survival of the species. They have shown this commitment by not


fishing in 2012. There is a need to achieve a balance between


conservation and fishing but they allowed for the sustainable


harvesting of salmon in the future, should stock levels permit this. --


that may laugh. I will therefore introduce legislation to impose


mandatory cessation of commercial wild salmon fisheries to take


effect in the 2014 season. This would remain in place until such


times as scientific evidence confirms that a sustainable surplus


of fish is over conservation limits for a number of years. I wish to


consider recreational fishing of wild salmon. That is against the


public interest. I'm pleased to say many recreational anglers


understand this and have, in general, supported my call for a


voluntary catch and release during 2012. It is essential catch and


release before Broad caught salmon continues. It maintains social and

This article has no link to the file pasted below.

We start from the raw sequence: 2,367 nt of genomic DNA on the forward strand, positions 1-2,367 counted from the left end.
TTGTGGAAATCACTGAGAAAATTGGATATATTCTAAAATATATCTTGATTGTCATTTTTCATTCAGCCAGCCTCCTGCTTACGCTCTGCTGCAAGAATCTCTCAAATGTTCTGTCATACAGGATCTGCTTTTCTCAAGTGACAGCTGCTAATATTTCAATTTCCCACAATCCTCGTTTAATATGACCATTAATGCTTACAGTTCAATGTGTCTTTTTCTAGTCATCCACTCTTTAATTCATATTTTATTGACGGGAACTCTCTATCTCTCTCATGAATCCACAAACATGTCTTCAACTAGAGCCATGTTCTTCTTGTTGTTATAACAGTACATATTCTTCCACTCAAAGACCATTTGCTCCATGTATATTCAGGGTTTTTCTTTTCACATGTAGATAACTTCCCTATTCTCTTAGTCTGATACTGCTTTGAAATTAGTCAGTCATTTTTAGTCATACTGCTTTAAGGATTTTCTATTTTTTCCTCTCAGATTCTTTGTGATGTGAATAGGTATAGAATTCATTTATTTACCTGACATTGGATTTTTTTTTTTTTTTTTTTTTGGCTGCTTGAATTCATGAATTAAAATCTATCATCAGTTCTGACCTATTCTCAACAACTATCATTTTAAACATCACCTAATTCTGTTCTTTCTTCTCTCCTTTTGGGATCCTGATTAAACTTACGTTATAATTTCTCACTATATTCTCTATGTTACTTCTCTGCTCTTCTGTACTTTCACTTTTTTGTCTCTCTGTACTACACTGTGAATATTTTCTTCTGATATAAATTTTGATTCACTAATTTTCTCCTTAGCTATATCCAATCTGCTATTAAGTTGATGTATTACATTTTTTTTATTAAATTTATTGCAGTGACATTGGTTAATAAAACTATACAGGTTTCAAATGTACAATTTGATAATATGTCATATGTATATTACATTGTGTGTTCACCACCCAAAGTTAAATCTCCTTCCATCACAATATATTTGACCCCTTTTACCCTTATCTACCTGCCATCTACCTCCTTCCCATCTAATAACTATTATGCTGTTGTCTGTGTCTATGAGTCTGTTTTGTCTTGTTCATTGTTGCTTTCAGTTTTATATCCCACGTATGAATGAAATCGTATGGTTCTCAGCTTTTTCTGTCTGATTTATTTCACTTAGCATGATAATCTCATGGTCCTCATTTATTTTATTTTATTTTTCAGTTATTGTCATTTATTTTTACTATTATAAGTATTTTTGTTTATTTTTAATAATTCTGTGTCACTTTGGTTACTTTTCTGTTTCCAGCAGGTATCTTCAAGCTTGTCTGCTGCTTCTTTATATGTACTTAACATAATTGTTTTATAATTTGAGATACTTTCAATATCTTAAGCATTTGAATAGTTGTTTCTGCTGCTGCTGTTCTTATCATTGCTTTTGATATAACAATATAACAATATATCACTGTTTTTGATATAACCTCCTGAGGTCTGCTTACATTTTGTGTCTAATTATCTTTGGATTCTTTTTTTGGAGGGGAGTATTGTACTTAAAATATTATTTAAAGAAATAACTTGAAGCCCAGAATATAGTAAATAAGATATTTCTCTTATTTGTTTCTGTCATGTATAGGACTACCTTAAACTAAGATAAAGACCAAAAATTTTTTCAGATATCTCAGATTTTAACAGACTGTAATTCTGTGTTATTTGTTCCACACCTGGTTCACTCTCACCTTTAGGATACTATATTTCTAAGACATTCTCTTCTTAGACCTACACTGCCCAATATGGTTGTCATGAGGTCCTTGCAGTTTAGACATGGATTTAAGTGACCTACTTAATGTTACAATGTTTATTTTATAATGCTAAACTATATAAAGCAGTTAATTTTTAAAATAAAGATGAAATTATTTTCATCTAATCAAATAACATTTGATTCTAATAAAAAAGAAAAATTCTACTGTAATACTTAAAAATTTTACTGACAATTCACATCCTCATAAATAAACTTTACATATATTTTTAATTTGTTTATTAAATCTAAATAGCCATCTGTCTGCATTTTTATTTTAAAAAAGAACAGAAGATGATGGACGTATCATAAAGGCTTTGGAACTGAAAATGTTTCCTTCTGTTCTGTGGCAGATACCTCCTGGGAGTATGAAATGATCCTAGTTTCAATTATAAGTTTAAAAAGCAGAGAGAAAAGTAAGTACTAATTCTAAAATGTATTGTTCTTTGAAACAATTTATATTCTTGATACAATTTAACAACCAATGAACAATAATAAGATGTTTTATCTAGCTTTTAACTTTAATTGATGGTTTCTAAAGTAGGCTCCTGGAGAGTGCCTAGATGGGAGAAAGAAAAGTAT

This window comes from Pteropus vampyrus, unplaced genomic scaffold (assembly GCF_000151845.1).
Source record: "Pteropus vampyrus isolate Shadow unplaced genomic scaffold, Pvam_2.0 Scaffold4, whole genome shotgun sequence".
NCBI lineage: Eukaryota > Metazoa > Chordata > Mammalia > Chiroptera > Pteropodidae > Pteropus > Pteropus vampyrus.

economic benefits while ensuring the continuation of salmon. I am


introducing legislation to impose mandatory catch and release across


the jurisdiction, with effect from the 2014 season. I will also


legislate the sale off this from Paddy 14.


Planning permission from houses in rural areas is on the rise. Alex


Attwood work and the increase, which she said reflects the


importance of strong rural communities. -- which he said.


What we have been trying to do is make it easier for forming rural


drivers and non-performing will all do well this -- farming and none


for mink and rural dwellers to build homes in the countryside. I


would like to confirm that with one figure. Compared with a similar


quarter last year, approvals for new single dwellings in the


countryside are up from 83.9-EDF 0.5, and replacement dwellings in -


- are up to 92%. Does the Minister accept there is a perception to


rural attitudes between the east and west of Northern Ireland, and


the role of land used generally? Bat is a fair question. It would


have been more accurate 18 months ago. When I looked at the profile


of decisions and recommendations for approval and refusal, there had